Air France-KLM has today posted a sharper-than-expected increase in third-quarter profits.

But the airline warned unions that the gains from improved demand over the summer would not remove the "overwhelming need" for cost cuts to keep pace with rivals. 

With the year-earlier quarter hit by a pilot strike, the Franco-Dutch airline group turned in operating profit that almost quadrupled to €898m on revenues that grew 10.8% to €7.415 billion. 

The figures compared with average analyst forecasts of €694m and €7.236 billion respectively. 

But after failing to strike a productivity deal in recent stormy negotiations with pilots, Air France-KLM lowered its forecast for unit cost savings in 2015 to 0.5-0.7% from 1-1.3% and urged unions to resume talks.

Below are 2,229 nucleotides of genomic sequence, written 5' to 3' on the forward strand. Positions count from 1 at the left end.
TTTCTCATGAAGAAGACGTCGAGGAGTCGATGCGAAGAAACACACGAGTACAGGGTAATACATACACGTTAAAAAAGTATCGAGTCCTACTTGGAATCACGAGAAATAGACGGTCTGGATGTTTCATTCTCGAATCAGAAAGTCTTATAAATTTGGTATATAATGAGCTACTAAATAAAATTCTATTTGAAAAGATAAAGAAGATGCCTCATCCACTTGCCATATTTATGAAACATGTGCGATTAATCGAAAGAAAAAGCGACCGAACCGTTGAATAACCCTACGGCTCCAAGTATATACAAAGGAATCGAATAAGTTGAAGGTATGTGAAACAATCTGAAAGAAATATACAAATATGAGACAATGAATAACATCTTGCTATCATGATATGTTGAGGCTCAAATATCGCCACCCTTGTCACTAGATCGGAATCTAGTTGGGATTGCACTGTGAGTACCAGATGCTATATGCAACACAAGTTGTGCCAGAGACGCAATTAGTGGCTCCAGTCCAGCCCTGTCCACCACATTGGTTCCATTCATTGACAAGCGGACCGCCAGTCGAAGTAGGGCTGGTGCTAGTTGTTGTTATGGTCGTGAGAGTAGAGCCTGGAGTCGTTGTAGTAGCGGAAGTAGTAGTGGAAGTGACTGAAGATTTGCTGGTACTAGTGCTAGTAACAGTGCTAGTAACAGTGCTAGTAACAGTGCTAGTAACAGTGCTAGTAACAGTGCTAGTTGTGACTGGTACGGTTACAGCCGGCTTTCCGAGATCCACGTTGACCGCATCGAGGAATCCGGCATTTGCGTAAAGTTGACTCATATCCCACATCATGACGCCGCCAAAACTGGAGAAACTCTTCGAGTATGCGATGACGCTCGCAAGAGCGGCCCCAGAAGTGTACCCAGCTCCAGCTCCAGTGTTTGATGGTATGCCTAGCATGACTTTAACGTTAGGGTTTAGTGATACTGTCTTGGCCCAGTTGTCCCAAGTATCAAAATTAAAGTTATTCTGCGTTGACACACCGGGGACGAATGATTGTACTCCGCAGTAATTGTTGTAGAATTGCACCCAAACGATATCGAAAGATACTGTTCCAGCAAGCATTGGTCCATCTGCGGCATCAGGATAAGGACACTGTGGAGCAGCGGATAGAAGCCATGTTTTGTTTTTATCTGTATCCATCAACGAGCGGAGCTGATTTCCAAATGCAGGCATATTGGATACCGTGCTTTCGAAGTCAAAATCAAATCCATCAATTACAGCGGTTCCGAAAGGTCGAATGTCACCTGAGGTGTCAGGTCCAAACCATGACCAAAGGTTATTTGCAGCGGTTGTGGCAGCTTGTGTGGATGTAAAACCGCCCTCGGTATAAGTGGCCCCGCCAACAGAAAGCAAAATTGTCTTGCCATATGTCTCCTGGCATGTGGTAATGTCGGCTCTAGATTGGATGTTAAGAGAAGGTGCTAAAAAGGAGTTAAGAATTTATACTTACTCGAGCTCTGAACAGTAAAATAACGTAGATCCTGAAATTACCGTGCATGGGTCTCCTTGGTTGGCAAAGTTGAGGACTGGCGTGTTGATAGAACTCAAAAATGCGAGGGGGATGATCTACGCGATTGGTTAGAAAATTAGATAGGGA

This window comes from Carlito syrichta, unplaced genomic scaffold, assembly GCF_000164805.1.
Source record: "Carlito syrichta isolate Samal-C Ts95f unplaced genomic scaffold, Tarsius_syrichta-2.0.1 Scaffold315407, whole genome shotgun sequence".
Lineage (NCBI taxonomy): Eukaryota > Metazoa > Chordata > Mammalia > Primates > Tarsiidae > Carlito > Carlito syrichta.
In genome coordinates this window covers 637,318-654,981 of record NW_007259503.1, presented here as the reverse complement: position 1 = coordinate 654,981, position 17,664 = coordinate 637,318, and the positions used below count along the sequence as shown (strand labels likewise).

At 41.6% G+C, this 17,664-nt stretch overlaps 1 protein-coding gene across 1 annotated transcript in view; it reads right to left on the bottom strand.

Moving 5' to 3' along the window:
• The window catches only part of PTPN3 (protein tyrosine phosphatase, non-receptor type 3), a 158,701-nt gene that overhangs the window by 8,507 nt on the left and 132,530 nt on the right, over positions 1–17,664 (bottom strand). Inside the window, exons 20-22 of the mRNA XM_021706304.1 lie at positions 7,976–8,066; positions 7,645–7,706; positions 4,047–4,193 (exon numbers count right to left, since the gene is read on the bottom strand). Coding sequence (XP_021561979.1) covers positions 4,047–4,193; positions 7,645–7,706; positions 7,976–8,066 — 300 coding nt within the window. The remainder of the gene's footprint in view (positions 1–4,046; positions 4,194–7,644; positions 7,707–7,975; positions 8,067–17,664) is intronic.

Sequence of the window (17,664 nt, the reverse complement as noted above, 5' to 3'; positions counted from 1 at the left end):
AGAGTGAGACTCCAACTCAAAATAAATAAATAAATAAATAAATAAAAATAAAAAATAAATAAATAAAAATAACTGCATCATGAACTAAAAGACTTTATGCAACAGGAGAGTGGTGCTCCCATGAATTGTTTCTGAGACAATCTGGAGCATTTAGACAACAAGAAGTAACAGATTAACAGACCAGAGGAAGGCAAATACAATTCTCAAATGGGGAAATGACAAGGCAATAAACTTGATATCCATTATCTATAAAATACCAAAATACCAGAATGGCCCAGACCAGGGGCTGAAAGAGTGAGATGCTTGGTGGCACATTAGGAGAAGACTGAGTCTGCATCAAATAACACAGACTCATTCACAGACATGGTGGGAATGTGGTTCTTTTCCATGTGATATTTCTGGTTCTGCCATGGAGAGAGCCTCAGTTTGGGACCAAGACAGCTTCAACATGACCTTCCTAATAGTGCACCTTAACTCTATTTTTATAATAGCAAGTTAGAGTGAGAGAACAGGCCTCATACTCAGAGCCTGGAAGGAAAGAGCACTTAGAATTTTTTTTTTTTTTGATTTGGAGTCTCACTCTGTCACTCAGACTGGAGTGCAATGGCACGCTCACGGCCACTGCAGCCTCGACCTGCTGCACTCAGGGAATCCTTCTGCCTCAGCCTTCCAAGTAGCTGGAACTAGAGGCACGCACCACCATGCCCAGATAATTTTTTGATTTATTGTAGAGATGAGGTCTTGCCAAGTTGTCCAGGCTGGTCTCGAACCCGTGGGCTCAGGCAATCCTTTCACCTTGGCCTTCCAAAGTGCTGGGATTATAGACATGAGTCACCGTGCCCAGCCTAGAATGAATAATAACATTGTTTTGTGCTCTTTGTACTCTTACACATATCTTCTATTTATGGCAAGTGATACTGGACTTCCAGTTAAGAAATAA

It continued to predict a €1 billion drop in debt in 2015 to €4.4 billion.

After a healthy peak summer season, the company's finance director Pierre-Francois Riolacci said that by the end of September the group had begun to hold onto some of the benefit from low oil prices that had previously been swallowed by currencies and revenue pressures. 

"But this is fragile; it's something that can't last, not least because we don't have enough visibility for the winter season when we see quite significant increases in (industry) capacity on European long-haul, and even more so intra-Europe," he added. 

Lufthansa, which also reported results today, and British Airways parent IAG have also improved their performance, leaving a gap in competitivity that Air France-KLM's earnings alone would not be able to fill, he said.